M) Antarctic Port Sled Dog Statue
If you cross the road diagonally you will come to the bronze sled dog statue that celebrates 250 years of Lyttelton's association with the Antarctic.
Seafaring in Lyttelton spans centuries since Maori first arrived. Later, Captain James Cook voyaged to Antarctica in 1770 after naming Banks’ ‘Island’ (Peninsula) after his biologist Sir Joseph Banks. Whaler Benjamin Morell is the first recorded Antarctican to visit Lyttelton in 1830. Several whaling ships followed and by the 1840s many had stayed.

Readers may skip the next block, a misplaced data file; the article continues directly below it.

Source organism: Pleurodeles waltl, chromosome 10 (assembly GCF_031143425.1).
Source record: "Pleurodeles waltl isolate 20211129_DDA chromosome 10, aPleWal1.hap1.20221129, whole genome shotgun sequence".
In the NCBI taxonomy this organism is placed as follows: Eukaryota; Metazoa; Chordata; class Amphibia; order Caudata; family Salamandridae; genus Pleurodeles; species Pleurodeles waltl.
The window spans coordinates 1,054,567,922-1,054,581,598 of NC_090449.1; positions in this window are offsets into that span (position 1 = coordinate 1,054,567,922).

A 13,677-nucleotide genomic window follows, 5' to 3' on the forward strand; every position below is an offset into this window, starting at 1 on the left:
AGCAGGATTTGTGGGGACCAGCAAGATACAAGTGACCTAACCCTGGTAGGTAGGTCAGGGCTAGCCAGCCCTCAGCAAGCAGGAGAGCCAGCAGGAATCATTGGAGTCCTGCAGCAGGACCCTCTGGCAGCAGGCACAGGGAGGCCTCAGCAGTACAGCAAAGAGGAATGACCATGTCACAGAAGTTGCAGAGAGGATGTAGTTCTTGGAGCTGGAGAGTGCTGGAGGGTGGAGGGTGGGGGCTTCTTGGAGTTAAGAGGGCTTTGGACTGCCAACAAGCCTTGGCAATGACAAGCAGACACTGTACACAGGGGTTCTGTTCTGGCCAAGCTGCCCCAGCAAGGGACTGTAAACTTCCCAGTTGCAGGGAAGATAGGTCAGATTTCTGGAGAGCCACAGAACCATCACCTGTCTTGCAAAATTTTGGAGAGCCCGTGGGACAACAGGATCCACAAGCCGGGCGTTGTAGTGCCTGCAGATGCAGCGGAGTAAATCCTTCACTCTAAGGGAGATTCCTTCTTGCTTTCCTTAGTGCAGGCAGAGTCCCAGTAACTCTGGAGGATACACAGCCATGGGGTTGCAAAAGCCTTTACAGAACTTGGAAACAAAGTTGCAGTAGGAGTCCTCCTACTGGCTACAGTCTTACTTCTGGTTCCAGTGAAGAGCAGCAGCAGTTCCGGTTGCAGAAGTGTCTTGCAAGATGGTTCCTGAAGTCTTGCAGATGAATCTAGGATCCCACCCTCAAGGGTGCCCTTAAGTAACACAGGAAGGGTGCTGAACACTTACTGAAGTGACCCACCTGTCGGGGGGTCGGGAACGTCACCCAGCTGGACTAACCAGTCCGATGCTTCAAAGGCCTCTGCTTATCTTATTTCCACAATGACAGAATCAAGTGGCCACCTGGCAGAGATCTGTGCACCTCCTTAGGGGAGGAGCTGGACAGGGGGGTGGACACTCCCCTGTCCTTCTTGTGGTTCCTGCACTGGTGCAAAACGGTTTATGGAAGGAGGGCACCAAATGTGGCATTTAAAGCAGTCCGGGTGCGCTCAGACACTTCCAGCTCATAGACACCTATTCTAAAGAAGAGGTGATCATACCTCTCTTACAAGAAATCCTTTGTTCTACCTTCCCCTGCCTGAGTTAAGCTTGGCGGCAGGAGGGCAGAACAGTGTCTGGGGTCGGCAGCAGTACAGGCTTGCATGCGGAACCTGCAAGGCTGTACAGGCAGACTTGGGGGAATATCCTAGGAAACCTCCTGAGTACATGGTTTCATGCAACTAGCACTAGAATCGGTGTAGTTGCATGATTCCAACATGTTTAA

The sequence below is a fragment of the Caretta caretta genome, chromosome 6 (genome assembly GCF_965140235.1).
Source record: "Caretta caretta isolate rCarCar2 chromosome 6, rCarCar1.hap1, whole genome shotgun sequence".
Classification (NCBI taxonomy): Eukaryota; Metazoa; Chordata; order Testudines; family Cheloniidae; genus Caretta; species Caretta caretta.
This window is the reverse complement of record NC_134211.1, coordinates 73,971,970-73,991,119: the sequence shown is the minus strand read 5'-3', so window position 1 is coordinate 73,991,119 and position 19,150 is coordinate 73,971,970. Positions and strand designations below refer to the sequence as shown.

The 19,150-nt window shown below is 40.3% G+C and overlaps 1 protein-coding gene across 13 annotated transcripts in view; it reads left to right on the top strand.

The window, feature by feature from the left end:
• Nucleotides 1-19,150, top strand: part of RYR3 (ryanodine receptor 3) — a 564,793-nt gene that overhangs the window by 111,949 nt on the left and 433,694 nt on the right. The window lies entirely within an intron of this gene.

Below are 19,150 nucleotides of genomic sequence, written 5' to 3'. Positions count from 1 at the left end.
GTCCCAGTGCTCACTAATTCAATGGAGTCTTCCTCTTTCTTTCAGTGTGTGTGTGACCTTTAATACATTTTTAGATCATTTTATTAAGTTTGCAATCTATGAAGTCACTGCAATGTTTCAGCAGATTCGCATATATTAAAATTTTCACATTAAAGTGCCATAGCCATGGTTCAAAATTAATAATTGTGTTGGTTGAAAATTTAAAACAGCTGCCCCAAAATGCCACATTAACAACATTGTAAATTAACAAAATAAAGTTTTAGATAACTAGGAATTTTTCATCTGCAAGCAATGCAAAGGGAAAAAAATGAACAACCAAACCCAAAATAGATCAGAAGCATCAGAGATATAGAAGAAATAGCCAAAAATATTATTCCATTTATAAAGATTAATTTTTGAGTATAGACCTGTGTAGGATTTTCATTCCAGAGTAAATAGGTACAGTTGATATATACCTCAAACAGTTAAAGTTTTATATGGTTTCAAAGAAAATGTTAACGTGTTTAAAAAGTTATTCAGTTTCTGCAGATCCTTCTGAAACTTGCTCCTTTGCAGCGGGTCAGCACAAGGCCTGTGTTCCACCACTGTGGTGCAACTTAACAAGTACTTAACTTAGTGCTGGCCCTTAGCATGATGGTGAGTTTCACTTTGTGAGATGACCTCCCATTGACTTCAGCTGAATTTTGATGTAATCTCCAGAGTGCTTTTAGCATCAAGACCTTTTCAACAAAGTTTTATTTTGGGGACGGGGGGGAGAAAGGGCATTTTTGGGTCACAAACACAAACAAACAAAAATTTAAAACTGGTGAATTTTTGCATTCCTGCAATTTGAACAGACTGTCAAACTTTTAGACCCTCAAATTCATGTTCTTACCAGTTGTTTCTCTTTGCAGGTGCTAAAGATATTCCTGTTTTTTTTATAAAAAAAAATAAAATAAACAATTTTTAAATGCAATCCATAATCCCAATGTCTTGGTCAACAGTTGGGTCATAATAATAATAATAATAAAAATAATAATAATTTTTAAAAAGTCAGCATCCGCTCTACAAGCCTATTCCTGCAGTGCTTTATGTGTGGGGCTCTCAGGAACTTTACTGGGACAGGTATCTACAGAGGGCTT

Lyttelton became a haven for Antarctic exploration in the heroic era, which continued through International Geophysical Year (IGY) in the 1950s.
Modern ships visiting Port are low key. Keep an eye out for Araon (Korea), Italica (Italy), Nathaniel B Palmer (USA), Spirit of Enderby (NZ) or Sir Hubert Wilkes (Australia). Sometimes as you stand beside the port on the West side, you can see some of the heavy snow equipment waiting to be loaded on board the research ships
If you look out beyond the harbour, you can see the island (Quail Island/ Ōtamahua) where the animals used during Antarctic expeditions were kept and quarantined.
Go to the next site Norwich Quay
Download Lyttelton Harbour Antarctic Port Brochure for more information.